Difficult Conversations made easier

Difficult Conversations Made Easier

Juliette Smith Advice, Communication, Conflict, Couples Leave a Comment

A behaviour I frequently observe in my clients’ is a tendency to go down metaphorical rabbit holes when they talk, resulting in difficult conversations.

When they begin talking they don’t know where they’re heading, often just wanting to make a point.  Thoughts and emotions triggered during the ensuing exchange then side-track the conversation into countless tunnels, with different themes.  Ultimately they feel lost and unsatisfied.

For example, Jenna* might say to her partner Rob*, “I want to discuss X”.  All she’s aware of is her anger with Rob about X and she wants to tell him about it.  Whilst talking, she feels the need to prove a point by mentioning Y and unwittingly moves the conversation into tunnel Y.  Here, Rob feels defensive and so reminds Jenna of Z. Before they know it, they are arguing about Z – miles away from X – and now frustrated and confused.

So, what’s the alternative?

Start difficult conversations by preparing – then they won’t be so difficult 

Noticing our own internal dialogue before difficult conversations and regulating our emotions are the first steps towards preparation.  My article “Improve communication, before you speak” will guide you in the specifics.

Your next steps are:


This has three parts:

  1. Ask yourself what you would like the outcome to be

In response to the answer you give, ask yourself, “Then what?”

For instance

“I want him to stop walking out on our conversations”, then what?

“We’d talk more often”, then what?

“I’d feel more connected to him”

So perhaps your intention is actually to feel more connected as a result of the conversation. Asking yourself more questions helps you uncover your real intention.

Generally, what we really want is something akin to feeling

  • connected
  • heard or understood
  • valued or loved

Think deeply about what you REALLY want from your conversations.  Focussing on the deeper desire is likely to put you into a more positive state before you start and give you both a clearer and more compelling destination.

  1. Consider what kind of conversation you want

What do you want it to look, feel and sound like?  Imagine the conversation going as you would like:

  • Do you want it to be calm and respectful? If so, what can YOU do to make sure that happens?
  • Do you want to be heard? If so, are you going to listen?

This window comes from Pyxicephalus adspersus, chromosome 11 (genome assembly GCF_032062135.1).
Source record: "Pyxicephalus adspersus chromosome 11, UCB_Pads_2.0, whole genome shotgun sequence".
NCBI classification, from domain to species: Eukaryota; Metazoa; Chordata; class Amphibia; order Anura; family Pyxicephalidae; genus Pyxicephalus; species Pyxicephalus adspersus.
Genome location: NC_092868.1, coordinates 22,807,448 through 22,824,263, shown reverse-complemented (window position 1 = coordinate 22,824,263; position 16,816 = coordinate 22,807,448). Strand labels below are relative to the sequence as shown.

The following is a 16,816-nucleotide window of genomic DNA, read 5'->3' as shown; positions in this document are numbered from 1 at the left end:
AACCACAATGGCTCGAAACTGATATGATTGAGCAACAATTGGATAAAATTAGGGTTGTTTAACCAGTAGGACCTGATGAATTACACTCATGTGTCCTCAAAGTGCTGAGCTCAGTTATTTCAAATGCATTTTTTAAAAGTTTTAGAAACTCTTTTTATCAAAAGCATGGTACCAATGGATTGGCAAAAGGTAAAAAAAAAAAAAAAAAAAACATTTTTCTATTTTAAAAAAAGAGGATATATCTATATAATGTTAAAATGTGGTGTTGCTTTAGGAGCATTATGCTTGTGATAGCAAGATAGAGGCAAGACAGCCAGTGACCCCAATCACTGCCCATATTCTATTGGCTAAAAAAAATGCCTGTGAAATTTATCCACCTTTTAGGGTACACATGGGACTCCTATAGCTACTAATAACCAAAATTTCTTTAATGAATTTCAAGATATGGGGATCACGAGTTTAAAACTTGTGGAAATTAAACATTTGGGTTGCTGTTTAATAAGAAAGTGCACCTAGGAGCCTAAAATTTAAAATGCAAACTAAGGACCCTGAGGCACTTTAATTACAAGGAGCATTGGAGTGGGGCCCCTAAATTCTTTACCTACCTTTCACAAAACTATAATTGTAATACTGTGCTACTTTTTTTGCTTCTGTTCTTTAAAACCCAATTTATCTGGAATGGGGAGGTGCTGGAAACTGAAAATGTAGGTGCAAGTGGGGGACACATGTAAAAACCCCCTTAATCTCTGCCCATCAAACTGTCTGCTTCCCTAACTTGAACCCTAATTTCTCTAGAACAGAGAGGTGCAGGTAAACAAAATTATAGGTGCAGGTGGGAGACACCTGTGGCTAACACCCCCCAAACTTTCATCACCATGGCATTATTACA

• How would you like feelings to be expressed. Will you express them in that way?

Starting a conversation clear about how you would like it to be and how you will contribute to that experience is like deciding the route you’re going to take to the destination you want to reach.  Rarely would you start a journey without considering the route.

  1. Think about what the relationship needs from the conversation

It’s likely the issue you want to discuss is not the biggest thing at stake.  Any conversation is likely to have an impact on the relationship which should be taken into consideration, especially if it needs nurturing or even saving.

Imagine the relationship is a third person in the conversation.  The two of you will have opinions but what would the relationship say, if it could ask for what it wanted from the conversation?

For instance, you might want the outcome to be your partner coming home earlier from the gym to help with the children.  Your partner may want you to stop nagging and give him some space.

The relationship, however, may well need you both to listen to each other, acknowledge each other’s preferences and find a way they can be respected.

Looking at the conversation from this third perspective helps you step back from anything that might feel like a power struggle and see there is something bigger at stake.

It’s like ensuring your transportation is checked and cared for before you start your journey.


Letting the other person know your thoughts about the conversation in the context of the questions above is likely to increase their desire to participate.

If they have some time to consider the conversation (in the same way you have) they too can feel prepared (rather than forced or ambushed) which will add to the foundations of a successful interaction.

Ask if they have an intention too.  Preparing doesn’t mean unilaterally deciding on how the conversation will go!


Don’t assume because you want to talk at a particular moment, the other person does (or should) too.

Once you have taken the above steps, agreeing a convenient time and place should feel easier.

It’s not wise to start a conversation when you are tired or need to be somewhere so, arrange it for when it can have the time and space it needs.


I’m not advocating the end of spontaneous interactions, but when emotions are present or the stakes are high, thinking about a conversation ahead of time is invaluable.

Few of us start a journey without some idea of the destination, the route we will take or ensuring the mode of transport is safe and well looked after.  A conversation is no different.

Following the above steps will give you a far greater chance of cultivating a positive dialogue, not just for your own benefit but for the benefit of both of you and the relationship itself and thus increase the likelihood of a win/win/win outcome and reduce the number of your difficult conversations.

*Jenna and Rob are the fictitious names I use to represent a composite of my clients. Their challenges are typical of those my clients present

Coming soon…The conversation itself – How to give it the best chance of being successful and enjoyable.


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